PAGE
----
'Smart' drugs debate in Bristol

A debate on the taking of "smart" drugs by students is to be held in Bristol.

Studies have suggested drugs such as modafinil are popular among students in some US universities who use them to help them study and improve grades.

Dr Darian Meacham, a senior lecturer in philosophy at the University of the West of England, and one of the organisers, said students he had spoken to would consider taking them.

The debate takes place at the Watershed next Wednesday.

Four professional bodies - the Academy of Medical Sciences, the British Academy, the Royal Academy of Engineering and the Royal Society - have all said use of "smart" drugs raise serious ethical, philosophical, regulatory and economic issues.

In a joint report published in November they said there was an "immediate need" for debate about the potential harms.

The so-called cognitive-enhancing drugs include those originally made for dementia patients and hyperactive children.

'Ethical questions'

Dr Meacham said these were being taken by healthy people to increase concentration and focus.

"They [the students he spoke to] are somewhat sceptical about what it would mean to improve their cognition or make them smarter," he said.

"On the other hand, I have to say, they are for the most part quite interested in the idea.

"They do seem rather open to the idea of taking something that would help them perform better in their courses or at university in general."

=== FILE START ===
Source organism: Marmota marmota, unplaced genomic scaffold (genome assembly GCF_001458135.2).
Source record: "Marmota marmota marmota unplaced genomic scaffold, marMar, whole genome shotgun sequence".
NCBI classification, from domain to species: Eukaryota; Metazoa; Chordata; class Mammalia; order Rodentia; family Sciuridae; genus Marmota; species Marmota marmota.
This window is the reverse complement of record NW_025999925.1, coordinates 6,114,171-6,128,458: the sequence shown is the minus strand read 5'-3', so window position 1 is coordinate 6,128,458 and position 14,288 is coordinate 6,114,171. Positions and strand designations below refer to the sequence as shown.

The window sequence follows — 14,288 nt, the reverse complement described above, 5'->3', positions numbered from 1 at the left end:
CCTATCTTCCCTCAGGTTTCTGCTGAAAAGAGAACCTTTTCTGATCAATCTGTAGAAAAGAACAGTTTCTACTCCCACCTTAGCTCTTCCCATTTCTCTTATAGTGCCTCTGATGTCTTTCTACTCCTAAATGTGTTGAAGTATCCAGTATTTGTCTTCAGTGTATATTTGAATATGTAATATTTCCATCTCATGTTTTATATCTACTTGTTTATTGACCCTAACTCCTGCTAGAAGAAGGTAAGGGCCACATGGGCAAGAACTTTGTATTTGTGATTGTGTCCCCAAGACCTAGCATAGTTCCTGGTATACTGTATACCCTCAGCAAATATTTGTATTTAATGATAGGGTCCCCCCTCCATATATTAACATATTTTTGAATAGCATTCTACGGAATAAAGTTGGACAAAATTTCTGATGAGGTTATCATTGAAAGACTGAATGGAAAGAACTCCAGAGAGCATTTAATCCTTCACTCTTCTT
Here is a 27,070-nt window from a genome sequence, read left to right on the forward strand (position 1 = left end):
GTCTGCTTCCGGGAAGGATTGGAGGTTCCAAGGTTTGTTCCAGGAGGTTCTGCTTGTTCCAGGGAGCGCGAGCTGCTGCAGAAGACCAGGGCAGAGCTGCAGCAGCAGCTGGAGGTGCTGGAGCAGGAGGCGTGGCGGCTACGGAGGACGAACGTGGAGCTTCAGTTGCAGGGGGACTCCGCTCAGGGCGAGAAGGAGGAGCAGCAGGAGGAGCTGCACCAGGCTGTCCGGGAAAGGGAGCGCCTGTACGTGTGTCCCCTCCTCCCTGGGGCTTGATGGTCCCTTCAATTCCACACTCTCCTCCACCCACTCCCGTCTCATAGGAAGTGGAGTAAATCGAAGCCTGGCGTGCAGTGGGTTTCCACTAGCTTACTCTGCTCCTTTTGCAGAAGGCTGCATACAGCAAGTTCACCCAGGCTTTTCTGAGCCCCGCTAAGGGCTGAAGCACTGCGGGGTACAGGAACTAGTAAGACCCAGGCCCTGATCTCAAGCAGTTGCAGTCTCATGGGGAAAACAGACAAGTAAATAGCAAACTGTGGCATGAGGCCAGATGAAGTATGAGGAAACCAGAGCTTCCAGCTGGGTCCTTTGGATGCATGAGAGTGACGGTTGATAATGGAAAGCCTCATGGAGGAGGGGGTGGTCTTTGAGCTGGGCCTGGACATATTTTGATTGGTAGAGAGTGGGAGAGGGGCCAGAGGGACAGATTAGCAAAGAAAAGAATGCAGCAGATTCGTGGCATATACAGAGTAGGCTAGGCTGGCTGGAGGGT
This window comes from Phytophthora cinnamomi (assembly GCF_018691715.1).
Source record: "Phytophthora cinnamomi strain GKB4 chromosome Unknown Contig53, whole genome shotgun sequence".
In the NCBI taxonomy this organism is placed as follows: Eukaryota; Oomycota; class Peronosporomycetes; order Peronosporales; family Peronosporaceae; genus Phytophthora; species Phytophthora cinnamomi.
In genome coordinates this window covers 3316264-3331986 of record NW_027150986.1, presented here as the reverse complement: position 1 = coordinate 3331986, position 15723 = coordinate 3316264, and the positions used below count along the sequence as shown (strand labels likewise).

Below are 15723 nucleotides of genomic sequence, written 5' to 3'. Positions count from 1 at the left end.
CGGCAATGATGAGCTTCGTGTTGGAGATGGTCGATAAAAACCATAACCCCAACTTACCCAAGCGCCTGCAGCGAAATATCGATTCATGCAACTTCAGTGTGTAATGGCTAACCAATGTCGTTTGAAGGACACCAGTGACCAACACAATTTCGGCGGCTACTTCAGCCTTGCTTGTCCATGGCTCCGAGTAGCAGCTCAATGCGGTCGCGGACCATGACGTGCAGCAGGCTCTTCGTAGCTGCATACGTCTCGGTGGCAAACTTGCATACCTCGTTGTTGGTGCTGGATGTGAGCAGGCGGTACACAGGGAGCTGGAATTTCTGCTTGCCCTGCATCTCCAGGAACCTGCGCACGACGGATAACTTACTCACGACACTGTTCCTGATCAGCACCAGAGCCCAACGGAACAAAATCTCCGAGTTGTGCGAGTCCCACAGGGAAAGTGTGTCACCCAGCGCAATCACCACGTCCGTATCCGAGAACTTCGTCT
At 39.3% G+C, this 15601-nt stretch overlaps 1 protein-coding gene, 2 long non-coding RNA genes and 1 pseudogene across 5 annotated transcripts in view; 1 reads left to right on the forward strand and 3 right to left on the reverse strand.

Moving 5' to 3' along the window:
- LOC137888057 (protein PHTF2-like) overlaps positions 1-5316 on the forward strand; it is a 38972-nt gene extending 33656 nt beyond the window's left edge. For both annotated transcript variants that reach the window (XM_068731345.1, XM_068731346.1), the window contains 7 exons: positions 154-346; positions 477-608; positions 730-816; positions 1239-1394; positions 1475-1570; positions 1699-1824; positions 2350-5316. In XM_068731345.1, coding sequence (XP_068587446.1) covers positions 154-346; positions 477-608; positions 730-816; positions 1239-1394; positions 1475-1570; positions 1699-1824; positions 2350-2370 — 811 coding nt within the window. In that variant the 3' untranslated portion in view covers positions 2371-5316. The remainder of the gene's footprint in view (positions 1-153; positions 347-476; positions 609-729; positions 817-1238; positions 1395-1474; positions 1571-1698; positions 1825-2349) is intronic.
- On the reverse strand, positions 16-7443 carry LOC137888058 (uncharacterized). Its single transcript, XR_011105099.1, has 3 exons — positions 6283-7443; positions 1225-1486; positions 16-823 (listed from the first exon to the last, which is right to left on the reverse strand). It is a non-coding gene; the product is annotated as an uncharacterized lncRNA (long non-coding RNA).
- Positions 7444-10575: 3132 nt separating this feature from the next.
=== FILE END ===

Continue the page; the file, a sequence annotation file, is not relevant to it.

Dr Meacham added: "We are not really that sure about how these drugs work in the brain to begin with.

"Some of the really interesting ethical questions actually come after the safety issue.

"Let's say that in the future new drugs are developed that we can say are safe for use.

"If that's the case, what would the arguments be for saying students shouldn't be allowed to take these drugs?"

A spokesman for the Medicines and Healthcare products Regulatory Agency (MHRA) said: "Modafinil is a powerful prescription-only medicine used in adults for the treatment of excessive sleepiness associated with narcolepsy.

"It is illegal to sell modafinil without a prescription.

"We strongly advise people not to buy their medicines from unregistered online pharmacies, there is no guarantee to the safety and quality of these products and the operators of these websites are only interested in profit, not your health."

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